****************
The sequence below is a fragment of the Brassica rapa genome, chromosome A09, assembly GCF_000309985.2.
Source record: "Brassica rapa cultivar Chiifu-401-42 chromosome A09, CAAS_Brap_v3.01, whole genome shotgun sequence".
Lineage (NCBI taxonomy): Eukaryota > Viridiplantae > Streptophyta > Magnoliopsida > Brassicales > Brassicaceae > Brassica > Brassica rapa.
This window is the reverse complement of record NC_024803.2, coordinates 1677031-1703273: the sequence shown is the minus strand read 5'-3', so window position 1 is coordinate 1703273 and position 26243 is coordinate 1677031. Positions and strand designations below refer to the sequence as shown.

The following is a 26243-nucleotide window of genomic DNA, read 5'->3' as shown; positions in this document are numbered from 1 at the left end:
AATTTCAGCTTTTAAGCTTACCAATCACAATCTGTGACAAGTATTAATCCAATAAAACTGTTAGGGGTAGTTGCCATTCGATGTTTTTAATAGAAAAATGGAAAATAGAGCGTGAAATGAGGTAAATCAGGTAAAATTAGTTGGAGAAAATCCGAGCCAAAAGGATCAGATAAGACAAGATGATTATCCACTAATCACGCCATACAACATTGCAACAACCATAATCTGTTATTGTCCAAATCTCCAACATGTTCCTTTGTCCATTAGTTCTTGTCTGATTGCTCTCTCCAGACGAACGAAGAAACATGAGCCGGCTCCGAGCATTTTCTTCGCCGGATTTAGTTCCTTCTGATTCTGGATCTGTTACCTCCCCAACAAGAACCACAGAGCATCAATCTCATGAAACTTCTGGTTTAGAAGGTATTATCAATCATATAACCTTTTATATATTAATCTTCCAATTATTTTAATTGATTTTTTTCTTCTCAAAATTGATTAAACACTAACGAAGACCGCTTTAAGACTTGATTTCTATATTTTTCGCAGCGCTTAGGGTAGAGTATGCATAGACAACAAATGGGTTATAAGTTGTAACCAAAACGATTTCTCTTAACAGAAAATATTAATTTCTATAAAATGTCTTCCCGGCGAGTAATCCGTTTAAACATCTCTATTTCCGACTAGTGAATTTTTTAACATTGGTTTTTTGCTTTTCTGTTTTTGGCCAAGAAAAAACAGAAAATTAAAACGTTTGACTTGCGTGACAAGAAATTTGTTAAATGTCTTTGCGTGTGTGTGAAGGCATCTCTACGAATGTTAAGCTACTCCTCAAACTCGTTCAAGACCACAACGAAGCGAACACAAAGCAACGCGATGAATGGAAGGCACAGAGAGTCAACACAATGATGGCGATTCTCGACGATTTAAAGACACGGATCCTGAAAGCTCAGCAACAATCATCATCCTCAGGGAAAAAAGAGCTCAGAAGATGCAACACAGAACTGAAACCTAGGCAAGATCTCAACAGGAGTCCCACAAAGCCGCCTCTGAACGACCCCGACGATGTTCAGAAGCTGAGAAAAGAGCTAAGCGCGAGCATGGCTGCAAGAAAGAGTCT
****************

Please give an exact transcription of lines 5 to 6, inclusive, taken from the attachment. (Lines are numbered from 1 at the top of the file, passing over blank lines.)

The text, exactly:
The following is a 26243-nucleotide window of genomic DNA, read 5'->3' as shown; positions in this document are numbered from 1 at the left end:
AATTTCAGCTTTTAAGCTTACCAATCACAATCTGTGACAAGTATTAATCCAATAAAACTGTTAGGGGTAGTTGCCATTCGATGTTTTTAATAGAAAAATGGAAAATAGAGCGTGAAATGAGGTAAATCAGGTAAAATTAGTTGGAGAAAATCCGAGCCAAAAGGATCAGATAAGACAAGATGATTATCCACTAATCACGCCATACAACATTGCAACAACCATAATCTGTTATTGTCCAAATCTCCAACATGTTCCTTTGTCCATTAGTTCTTGTCTGATTGCTCTCTCCAGACGAACGAAGAAACATGAGCCGGCTCCGAGCATTTTCTTCGCCGGATTTAGTTCCTTCTGATTCTGGATCTGTTACCTCCCCAACAAGAACCACAGAGCATCAATCTCATGAAACTTCTGGTTTAGAAGGTATTATCAATCATATAACCTTTTATATATTAATCTTCCAATTATTTTAATTGATTTTTTTCTTCTCAAAATTGATTAAACACTAACGAAGACCGCTTTAAGACTTGATTTCTATATTTTTCGCAGCGCTTAGGGTAGAGTATGCATAGACAACAAATGGGTTATAAGTTGTAACCAAAACGATTTCTCTTAACAGAAAATATTAATTTCTATAAAATGTCTTCCCGGCGAGTAATCCGTTTAAACATCTCTATTTCCGACTAGTGAATTTTTTAACATTGGTTTTTTGCTTTTCTGTTTTTGGCCAAGAAAAAACAGAAAATTAAAACGTTTGACTTGCGTGACAAGAAATTTGTTAAATGTCTTTGCGTGTGTGTGAAGGCATCTCTACGAATGTTAAGCTACTCCTCAAACTCGTTCAAGACCACAACGAAGCGAACACAAAGCAACGCGATGAATGGAAGGCACAGAGAGTCAACACAATGATGGCGATTCTCGACGATTTAAAGACACGGATCCTGAAAGCTCAGCAACAATCATCATCCTCAGGGAAAAAAGAGCTCAGAAGATGCAACACAGAACTGAAACCTAGGCAAGATCTCAACAGGAGTCCCACAAAGCCGCCTCTGAACGACCCCGACGATGTTCAGAAGCTGAGAAAAGAGCTAAGCGCGAGCATGGCTGCAAGAAAGAGTCT